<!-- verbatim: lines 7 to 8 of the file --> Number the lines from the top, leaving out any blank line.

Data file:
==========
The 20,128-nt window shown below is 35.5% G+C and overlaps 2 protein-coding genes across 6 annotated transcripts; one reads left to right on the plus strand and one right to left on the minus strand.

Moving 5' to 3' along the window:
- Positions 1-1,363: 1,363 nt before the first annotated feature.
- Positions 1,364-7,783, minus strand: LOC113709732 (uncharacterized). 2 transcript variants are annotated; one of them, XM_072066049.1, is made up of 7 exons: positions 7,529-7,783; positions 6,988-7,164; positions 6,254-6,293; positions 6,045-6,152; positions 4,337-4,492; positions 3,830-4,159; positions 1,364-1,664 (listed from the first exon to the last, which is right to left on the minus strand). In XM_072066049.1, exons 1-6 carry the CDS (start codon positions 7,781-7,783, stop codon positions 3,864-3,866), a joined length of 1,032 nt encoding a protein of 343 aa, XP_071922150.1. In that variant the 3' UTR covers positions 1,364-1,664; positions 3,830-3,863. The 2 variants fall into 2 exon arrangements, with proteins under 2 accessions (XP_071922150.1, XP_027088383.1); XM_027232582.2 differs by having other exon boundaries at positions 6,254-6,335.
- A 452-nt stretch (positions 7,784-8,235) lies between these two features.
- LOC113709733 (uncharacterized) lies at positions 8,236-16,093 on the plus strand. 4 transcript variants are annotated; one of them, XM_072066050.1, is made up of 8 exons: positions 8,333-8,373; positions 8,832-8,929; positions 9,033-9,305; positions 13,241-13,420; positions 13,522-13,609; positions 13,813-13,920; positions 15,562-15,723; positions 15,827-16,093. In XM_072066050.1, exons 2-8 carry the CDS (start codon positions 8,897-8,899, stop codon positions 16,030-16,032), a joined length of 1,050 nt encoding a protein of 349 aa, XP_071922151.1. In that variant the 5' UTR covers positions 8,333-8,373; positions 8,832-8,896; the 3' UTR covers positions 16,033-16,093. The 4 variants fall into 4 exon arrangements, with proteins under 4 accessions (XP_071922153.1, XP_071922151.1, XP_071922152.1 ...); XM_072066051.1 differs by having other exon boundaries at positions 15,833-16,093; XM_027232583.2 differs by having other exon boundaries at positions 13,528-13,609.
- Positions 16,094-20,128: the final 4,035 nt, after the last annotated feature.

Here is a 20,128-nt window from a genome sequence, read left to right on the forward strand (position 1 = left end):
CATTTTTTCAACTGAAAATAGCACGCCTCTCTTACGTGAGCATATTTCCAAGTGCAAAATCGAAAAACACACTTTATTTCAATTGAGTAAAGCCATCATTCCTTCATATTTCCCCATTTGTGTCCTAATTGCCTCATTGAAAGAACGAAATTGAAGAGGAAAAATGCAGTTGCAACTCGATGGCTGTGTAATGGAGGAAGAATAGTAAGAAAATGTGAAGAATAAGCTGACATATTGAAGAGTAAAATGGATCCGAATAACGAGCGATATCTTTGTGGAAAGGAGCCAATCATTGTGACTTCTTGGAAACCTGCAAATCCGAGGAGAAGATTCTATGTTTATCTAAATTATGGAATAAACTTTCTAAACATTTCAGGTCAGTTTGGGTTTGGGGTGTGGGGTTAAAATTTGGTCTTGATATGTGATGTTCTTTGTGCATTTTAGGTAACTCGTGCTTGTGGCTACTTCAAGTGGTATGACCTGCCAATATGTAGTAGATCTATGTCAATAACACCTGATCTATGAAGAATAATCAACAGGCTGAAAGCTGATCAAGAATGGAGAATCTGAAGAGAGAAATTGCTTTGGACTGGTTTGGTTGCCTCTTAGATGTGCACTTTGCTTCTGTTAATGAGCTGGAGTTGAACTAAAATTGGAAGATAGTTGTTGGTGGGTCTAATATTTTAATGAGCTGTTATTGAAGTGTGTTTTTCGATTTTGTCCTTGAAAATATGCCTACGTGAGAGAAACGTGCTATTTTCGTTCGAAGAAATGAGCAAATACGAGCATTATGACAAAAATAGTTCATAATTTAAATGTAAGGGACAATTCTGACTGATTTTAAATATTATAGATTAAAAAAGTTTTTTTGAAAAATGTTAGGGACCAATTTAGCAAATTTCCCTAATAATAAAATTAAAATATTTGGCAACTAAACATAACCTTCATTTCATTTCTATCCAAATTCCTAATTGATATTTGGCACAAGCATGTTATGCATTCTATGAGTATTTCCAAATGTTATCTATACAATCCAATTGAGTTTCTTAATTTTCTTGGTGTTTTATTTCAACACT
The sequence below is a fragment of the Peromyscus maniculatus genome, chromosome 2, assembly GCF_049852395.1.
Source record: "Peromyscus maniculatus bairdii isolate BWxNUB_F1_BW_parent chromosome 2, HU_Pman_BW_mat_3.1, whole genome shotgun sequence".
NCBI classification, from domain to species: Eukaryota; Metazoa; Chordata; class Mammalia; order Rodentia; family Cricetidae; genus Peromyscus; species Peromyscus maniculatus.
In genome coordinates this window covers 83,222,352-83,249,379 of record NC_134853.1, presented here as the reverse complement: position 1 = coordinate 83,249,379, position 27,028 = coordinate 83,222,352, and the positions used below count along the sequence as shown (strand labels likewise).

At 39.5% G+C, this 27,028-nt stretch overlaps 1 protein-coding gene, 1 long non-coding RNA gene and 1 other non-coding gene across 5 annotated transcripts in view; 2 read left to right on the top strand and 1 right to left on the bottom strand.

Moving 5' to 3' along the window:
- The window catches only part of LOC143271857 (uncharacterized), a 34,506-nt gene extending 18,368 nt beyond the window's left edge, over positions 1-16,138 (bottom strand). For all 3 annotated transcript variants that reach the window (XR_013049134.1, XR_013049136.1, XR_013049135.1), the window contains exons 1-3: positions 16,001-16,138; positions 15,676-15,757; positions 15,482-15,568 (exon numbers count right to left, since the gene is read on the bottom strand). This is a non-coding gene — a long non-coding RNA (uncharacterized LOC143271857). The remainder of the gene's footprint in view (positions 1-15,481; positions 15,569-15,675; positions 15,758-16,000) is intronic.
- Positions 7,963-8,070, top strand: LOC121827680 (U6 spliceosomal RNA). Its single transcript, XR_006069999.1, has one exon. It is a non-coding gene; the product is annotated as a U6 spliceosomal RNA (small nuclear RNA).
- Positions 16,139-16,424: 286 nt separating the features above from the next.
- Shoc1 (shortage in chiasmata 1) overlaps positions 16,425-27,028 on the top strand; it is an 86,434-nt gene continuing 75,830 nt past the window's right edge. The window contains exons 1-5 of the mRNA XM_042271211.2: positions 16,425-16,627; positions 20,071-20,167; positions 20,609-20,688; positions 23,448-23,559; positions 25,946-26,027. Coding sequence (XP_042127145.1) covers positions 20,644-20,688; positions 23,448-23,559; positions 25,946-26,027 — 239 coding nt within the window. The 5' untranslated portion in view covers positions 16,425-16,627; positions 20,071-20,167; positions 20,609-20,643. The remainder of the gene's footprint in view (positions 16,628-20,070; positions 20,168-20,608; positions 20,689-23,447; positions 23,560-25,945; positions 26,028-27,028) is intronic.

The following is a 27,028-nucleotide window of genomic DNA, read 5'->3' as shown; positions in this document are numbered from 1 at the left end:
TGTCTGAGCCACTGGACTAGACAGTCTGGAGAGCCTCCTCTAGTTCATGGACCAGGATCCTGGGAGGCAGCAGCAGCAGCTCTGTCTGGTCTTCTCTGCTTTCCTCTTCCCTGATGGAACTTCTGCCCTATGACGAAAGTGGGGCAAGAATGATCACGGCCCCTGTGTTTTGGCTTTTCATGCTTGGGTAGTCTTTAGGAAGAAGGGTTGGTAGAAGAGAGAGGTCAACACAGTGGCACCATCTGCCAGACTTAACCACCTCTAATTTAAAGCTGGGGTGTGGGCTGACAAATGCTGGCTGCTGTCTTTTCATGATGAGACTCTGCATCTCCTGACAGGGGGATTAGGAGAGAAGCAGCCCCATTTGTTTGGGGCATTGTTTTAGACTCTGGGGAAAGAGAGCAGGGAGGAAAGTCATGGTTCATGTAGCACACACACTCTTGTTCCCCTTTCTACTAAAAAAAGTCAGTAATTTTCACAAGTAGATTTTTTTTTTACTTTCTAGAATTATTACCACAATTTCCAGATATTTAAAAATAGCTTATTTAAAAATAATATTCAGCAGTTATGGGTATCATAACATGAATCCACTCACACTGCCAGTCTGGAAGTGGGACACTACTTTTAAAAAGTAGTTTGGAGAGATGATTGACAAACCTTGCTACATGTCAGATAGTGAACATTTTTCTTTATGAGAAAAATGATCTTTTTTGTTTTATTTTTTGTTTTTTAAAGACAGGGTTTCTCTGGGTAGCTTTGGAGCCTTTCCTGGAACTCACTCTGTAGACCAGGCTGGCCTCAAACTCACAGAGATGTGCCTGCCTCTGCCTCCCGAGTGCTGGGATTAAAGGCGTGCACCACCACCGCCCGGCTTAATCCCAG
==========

- Positions 16,094-20,128: the final 4,035 nt, after the last annotated feature.

Here is a 20,128-nt window from a genome sequence, read left to right on the forward strand (position 1 = left end):